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Research Papers

# Heat Transfer in Rotating Channel With Inclined Pin-Fins

[+] Author and Article Information
Jun Su Park, Kyung Min Kim, Dong Hyun Lee

Department of Mechanical Engineering, Yonsei University, Seoul 120-749, Korea

Hyung Hee Cho

Department of Mechanical Engineering, Yonsei University, Seoul 120-749, Koreahhcho@yonsei.ac.kr

Minking Chyu

Department of Mechanical Engineering and Materials Science, University of Pittsburgh, Pittsburgh, PA 15261

J. Turbomach 133(2), 021003 (Oct 19, 2010) (8 pages) doi:10.1115/1.4000553 History: Received July 16, 2009; Revised September 05, 2009; Published October 19, 2010; Online October 19, 2010

## Abstract

This study is to examine experimentally the effects of pin inclination and pin height-to-diameter ratio on the heat/mass transfer characteristics in a pin-fin channel with and without rotation. The test model consists of staggered pin-fin arrays with an interpin spacing of 2.5 times of the pin-diameter $(S/D=2.5)$ in both longitudinal and transverse directions. Detailed local heat/mass transfer coefficients on the two principal surfaces of rotating channel are measured using the naphthalene sublimation technique. The inclined angles $(θ)$ studied are 60 deg and 90 deg. The pin height-to-diameter ratio $(Hp/Dp)$ ranges from 2 to 4. The Reynolds number is fixed at $7.0×103$ with two rotation numbers (0.0 and 0.2). The measured data show that the overall array heat/mass transfer decreases with the angle of inclination relative to the vertical orientation. The overall array averaged as well as the row-resolved heat/mass transfer increases with an increase in $Hp/Dp$. Rotation generally results in higher heat/mass transfer than the corresponding stationary case. The nonuniformity or redistribution of heat/mass transfer induced by the Coriolis force generally perceived in a ribbed or smooth channel is less evident in a pin-fin channel.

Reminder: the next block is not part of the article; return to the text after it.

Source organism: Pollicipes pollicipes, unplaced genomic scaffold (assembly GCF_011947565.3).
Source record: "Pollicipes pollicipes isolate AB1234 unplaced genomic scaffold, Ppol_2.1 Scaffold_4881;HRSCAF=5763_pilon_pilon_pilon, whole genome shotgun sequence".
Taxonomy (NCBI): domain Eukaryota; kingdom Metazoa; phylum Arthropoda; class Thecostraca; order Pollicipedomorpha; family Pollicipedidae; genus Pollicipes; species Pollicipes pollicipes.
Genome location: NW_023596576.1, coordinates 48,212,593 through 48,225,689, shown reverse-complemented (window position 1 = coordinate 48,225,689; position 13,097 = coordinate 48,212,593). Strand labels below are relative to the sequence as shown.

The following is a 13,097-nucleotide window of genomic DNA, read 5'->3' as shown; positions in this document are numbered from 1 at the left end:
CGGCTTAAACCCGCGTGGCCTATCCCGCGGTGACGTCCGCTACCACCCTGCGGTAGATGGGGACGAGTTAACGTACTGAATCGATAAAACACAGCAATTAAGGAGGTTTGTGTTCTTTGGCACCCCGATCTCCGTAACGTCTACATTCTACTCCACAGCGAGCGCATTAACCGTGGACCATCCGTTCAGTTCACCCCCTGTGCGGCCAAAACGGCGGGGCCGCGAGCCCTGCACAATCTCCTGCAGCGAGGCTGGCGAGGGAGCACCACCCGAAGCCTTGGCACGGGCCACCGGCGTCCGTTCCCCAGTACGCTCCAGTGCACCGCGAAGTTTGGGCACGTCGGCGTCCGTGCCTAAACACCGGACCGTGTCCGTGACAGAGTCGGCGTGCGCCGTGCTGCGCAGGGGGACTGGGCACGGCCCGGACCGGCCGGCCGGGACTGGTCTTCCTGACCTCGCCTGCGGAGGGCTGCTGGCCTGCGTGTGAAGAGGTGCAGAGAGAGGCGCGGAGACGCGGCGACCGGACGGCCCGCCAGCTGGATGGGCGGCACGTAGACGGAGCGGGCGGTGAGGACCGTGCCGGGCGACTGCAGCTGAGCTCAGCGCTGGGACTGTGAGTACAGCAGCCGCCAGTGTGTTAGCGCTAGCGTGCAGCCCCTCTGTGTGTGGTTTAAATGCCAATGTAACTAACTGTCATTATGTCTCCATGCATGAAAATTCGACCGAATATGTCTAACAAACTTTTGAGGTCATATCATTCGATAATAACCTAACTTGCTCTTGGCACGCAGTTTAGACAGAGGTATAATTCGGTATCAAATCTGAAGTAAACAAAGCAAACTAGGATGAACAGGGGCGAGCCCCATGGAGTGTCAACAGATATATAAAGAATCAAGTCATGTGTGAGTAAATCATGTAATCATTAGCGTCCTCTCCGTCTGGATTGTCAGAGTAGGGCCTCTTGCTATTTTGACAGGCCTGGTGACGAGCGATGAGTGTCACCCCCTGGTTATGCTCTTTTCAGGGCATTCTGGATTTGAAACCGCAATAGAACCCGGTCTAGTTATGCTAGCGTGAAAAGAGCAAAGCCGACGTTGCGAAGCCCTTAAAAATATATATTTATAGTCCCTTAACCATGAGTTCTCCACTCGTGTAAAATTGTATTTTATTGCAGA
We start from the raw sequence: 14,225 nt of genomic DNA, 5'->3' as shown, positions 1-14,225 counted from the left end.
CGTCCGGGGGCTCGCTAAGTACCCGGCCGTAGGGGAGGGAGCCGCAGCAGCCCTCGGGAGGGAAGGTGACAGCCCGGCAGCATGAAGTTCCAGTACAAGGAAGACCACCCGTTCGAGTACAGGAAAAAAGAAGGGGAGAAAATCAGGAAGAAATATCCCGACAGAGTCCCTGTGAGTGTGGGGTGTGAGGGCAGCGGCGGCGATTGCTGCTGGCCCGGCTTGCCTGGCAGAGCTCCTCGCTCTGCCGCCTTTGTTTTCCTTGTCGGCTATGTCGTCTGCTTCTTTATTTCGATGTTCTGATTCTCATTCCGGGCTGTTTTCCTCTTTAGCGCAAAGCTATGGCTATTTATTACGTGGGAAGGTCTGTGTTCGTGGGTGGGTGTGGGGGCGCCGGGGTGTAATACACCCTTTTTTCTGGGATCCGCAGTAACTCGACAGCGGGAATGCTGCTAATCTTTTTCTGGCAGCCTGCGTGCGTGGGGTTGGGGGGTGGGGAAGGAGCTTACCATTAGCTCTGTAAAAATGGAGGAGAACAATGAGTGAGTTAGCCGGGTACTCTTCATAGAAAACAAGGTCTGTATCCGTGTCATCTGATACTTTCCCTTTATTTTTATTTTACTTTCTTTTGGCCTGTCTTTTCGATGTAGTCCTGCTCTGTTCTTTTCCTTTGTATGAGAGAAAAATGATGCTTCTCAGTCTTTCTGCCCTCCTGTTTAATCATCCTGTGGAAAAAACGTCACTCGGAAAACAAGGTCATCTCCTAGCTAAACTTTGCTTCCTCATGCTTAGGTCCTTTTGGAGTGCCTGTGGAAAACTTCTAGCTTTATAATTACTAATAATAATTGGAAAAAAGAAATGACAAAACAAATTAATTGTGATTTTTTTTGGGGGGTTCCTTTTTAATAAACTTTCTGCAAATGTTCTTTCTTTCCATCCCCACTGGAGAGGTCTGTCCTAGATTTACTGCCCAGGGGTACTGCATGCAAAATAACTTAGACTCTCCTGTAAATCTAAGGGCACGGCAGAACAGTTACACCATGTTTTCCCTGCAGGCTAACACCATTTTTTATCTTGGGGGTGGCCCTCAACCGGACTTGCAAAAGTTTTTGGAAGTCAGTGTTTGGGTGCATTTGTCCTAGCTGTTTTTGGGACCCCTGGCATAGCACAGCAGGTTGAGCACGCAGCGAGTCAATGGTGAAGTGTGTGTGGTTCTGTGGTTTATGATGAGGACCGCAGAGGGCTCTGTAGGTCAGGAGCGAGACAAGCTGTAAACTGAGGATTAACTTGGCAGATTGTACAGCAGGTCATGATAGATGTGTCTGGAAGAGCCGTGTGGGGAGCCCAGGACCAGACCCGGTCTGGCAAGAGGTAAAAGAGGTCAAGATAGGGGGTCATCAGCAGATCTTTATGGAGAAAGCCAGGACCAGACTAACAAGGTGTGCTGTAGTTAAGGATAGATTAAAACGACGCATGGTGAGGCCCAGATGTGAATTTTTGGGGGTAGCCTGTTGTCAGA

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## Figures

Figure 3

Distribution of ShL/Sh0 for stationary channel with various heights at θ=60 deg and 90 deg: (a) Hp/Dp=2, leading, θ=60 deg; (b) Hp/Dp=3, leading, θ=60 deg; (c) Hp/Dp=4, leading, θ=60 deg; (d) Hp/Dp=2, trailing, θ=60 deg; (e) Hp/Dp=3, trailing, θ=60 deg; (f) Hp/Dp=4, trailing, θ=60 deg; (g) Hp/Dp=2, θ=90 deg(17); (h) Hp/Dp=3, θ=90 deg(17); and (i) Hp/Dp=4, θ=90 deg(17)

Figure 12

ShL/Sh0 at y/Dp=0 and Hp/Dp=3.0 for θ=60 deg: (a) leading surface and (b) trailing surface

Figure 1

Experimental apparatus (18)

Figure 2

Schematic view of pin-fin arrays

Figure 4

Schematic of flow patterns around a cylinder confined between endwalls with a finite inclined angle (11)

Figure 5

ShL/Sh0 on the leading surface at y/Dp=0 and Hp/Dp=2.0 for θ=60 deg

Figure 6

ShL/Sh0 on the trailing surface at y/Dp=0 and Hp/Dp=4.0 for θ=60 deg

Figure 7

ShA/Sh0 on the leading and trailing surfaces of a stationary channel with various heights of pin-fins at θ=90 deg(17)

Figure 8

ShA/Sh0 on the leading surface of a stationary channel with various heights of pin-fins at θ=60 deg

Figure 9

ShA/Sh0 on the trailing surface of a stationary channel with various heights of pin-fins at θ=60 deg

Figure 10

Distribution of ShL/Sh0 in a rotating channel at Hp/Dp=3.0, θ=60 deg, and Ro=0.2: (a) leading surface and (b) trailing surface

Figure 11

Distribution of ShL/Sh0 in a rotating channel at Hp/Dp=3.0, θ=90 deg, and Ro=0.2(17): (a) leading surface and (b) trailing surface

Figure 14

ShA/Sh0 on the trailing surface of a rotating channel at Hp/Dp=3.0, θ=90 deg, and Ro=0.2(17)

Figure 13

ShA/Sh0 on the trailing surface of a rotating channel at Hp/Dp=3.0, θ=60 deg, and Ro=0.2

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